This newsletter is one vehicle for my writing interests and experiments, an exploration of brief-essay style and content. To that end, “object biographies” are my focus at the moment. I am interested in function, aesthetics, and histories attached to the objects we possess - why we choose to display or use some things over others, how we tell stories through the artifacts of our material culture.
Weft Passing Through Warp (A Brief History of the Loom)
“I have a thing for looms,” Will confesses to me at a yard party on a chilly summer evening in Fernwood. We’re standing around a fire ring in June twilight and it’s come up that since the last time we met I’ve started weaving.
”I don’t want to weave or anything,” he says, “But as an object, looms are so..,..,” He can’t quite put it into words, but I understand, and attempt to fill in the gap “....so clearly functional, that the space they take up seems worth it even if all you do is look at the thing for the beauty of its wood, string, gears and all.”
Will nods. As someone who restores art professionally, he is deeply interested in objects and the space they occupy in our lives. I tell him about restoring my first loom, and how I’ve come to own a couple of smaller ones, easier to handle for narrower projects. “What do you weave?” he asks, and I say, “Well, fabric of course. That’s what a loom is for.” “Yes, he says, but what can you use the fabric for?” And I realize that he, like most people, doesn’t realize that weaving is where the garments he is wearing come from. “I could weave denim, like your jeans,” I said, “Or fabric for a shirt. I could weave lace for curtains, or durable fabric for tea towels. Once the fabric is made, it can be anything.”
I see the look of surprise come onto his face. Though he doesn’t say it, I imagine that for him (as it once did for me), hand-weaving on a big old loom brings to mind the bulky ponchos our mom’s friends wove in the 1970s, or the Fair Trade Guatemalan goods we associated with the back-to-the-landers we grew up around on Vancouver Island. Like many people, he has lost touch with the fact that every textile in our lives is either woven or knit on machines–the industrial looms operating by the same principles as the countermarch looms in my home studio. Weft passes through warp one way or another, and fabric comes into existence.
In Textiles, the Whole Story, Beverly Gordon sums up the disconnect by saying, “...in a post-industrialized world, fabric has become ubiquitous and inexpensive. Most of us are very distant from its production, and the magic of cloth-making has thus for the most part become invisible; few who have not witnessed the laborious processes and multiple steps that go into making even the simplest cloth realize what treasures they may be wearing or holding in their hands.”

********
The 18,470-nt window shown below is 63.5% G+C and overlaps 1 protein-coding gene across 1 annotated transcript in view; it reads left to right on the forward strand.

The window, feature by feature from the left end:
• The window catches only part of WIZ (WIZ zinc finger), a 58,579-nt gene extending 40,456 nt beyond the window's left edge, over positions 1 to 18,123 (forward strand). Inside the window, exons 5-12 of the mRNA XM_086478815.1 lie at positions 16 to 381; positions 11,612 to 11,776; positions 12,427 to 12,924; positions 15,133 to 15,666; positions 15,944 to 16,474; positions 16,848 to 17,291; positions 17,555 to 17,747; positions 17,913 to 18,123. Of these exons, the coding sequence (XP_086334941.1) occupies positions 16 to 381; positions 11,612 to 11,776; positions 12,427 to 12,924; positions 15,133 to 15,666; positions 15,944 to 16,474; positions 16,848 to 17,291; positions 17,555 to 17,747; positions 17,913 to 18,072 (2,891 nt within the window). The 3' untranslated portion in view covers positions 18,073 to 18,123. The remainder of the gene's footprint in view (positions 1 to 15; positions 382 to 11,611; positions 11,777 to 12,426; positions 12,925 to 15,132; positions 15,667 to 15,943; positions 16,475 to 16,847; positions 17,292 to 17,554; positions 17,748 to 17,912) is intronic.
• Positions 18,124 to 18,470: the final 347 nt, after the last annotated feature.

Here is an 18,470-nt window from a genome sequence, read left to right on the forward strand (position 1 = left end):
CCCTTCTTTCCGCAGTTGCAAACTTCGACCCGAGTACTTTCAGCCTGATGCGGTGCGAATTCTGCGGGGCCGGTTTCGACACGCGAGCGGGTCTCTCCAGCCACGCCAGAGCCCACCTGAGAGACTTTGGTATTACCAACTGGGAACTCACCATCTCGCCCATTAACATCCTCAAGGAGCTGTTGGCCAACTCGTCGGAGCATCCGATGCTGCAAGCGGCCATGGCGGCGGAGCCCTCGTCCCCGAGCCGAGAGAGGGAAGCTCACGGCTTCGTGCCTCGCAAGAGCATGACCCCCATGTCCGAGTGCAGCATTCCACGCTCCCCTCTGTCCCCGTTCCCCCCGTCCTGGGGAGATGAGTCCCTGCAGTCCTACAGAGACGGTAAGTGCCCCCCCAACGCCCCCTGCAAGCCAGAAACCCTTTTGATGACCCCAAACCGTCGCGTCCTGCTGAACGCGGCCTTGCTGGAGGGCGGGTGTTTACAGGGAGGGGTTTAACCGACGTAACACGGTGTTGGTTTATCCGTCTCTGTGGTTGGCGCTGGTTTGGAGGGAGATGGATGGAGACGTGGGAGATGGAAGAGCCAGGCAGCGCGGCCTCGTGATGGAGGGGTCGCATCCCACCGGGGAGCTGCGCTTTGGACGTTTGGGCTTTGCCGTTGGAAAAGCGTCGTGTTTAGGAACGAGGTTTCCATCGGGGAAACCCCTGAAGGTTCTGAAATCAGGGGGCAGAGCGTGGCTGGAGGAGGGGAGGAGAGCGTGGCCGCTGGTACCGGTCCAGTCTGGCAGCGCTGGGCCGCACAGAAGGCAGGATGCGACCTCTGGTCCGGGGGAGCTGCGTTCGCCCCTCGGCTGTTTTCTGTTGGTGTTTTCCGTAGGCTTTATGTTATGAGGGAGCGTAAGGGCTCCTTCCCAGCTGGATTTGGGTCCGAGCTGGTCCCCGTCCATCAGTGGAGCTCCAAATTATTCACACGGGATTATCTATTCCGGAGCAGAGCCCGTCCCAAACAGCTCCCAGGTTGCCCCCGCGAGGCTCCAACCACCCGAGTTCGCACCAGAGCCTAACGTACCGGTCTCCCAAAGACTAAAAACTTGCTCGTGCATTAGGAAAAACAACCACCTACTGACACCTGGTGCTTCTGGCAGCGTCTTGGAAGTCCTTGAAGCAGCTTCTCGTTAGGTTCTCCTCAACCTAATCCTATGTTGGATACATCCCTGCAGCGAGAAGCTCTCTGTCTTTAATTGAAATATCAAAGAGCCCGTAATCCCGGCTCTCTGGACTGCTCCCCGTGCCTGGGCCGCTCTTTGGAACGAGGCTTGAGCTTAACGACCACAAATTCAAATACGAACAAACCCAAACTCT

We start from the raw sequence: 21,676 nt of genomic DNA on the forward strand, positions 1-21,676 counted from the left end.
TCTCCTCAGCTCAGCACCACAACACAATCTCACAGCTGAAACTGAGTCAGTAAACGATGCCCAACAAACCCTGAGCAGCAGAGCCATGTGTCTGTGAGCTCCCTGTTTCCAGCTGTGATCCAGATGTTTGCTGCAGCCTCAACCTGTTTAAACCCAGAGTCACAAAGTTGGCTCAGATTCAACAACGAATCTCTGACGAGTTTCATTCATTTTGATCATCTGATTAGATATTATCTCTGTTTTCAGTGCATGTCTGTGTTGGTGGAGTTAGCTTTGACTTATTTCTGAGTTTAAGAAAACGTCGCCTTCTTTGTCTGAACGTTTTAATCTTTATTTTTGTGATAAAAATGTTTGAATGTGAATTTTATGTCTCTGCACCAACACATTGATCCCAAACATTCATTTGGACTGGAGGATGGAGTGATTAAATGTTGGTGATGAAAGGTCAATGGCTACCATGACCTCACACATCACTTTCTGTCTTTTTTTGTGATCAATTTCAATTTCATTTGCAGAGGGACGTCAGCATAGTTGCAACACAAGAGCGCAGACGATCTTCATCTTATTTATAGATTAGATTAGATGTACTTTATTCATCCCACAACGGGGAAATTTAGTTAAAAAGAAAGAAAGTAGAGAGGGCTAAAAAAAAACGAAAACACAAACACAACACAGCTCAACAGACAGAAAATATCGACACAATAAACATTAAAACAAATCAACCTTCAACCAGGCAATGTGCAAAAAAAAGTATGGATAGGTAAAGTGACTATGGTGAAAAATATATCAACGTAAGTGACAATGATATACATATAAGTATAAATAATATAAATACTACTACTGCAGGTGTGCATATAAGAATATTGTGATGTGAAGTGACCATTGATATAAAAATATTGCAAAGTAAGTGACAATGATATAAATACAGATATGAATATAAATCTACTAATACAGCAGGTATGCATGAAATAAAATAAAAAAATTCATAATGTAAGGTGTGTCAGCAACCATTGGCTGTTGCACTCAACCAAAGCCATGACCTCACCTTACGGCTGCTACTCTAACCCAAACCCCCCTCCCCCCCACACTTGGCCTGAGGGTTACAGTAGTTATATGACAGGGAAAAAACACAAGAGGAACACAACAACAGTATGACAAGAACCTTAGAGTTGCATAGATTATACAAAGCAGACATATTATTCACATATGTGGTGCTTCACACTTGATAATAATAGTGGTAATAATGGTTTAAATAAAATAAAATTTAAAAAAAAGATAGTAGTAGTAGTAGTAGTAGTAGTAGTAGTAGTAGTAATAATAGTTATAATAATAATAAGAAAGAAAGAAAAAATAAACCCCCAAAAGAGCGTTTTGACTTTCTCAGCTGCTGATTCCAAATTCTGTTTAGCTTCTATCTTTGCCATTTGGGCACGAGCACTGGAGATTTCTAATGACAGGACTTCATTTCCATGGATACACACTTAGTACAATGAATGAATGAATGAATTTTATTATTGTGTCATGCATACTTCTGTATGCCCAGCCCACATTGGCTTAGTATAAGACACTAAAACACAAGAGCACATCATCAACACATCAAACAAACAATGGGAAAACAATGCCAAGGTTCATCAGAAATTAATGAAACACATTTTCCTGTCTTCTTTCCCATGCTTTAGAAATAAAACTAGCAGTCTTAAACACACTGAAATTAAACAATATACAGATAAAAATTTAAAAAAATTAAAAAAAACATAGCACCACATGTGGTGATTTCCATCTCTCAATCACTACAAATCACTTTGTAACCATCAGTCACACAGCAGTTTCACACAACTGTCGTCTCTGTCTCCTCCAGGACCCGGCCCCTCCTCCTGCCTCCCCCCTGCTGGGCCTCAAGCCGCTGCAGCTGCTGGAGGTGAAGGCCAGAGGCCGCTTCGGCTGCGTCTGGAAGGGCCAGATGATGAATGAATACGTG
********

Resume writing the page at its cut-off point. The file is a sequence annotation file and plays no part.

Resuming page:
As Gordon documents, bolts of fabric and textile goods such as garments were once itemized in wills due to their value. The tradition of Boro mending which originates from an historically impoverished region of Japan, allowed garments and bedding to be used through many generations, each owner performing many small mends over their lifetime to create a multi-layered and multi-storied cloth. Before the advent of quilting as a hobby, the inside of American quilts were a kind of Frankenstein fabric, with old clothing layered and stitched together to form the “batting” (since replaced by rolls of cotton and polyester–easier to work with, though not nearly as thrifty). These practices indicate the value of cloth historically, when each part of the cloth-making process was carried out by hand, from harvest of plant or animal fibres to finished fabric.
Textile-making in one form or another has been with us for tens of thousands of years, likely beginning with the stitching together of animal and fish skins using animal sinews, progressing onwards to the making of plant-based rope or thread. The creation of netting followed, which evolved into nalbinding (sprang), knitting, and weaving–all forms of interlacing threads to create a stable fabric. In On Weaving, Annie Albers imagines this evolutionary development of textiles, leading up to the time when “weaving was singled out, for millennia to come, to attain a major role in civilization.”
Archeologists believe that weaving originated in Neolithic times 10-12,000 years ago as per evidence at some sites in Europe. The earliest woven fragment–a piece of linen–dates to 5500 BCE (discovered in Anatolia), though pictorial evidence of the weaving loom does not appear until 3700 BCE in an Egyptian pottery engraving which depicts two figures at a warp-weighted loom (a vertical frame where tension on the yarn is held by weights hung at the bottom of the warp).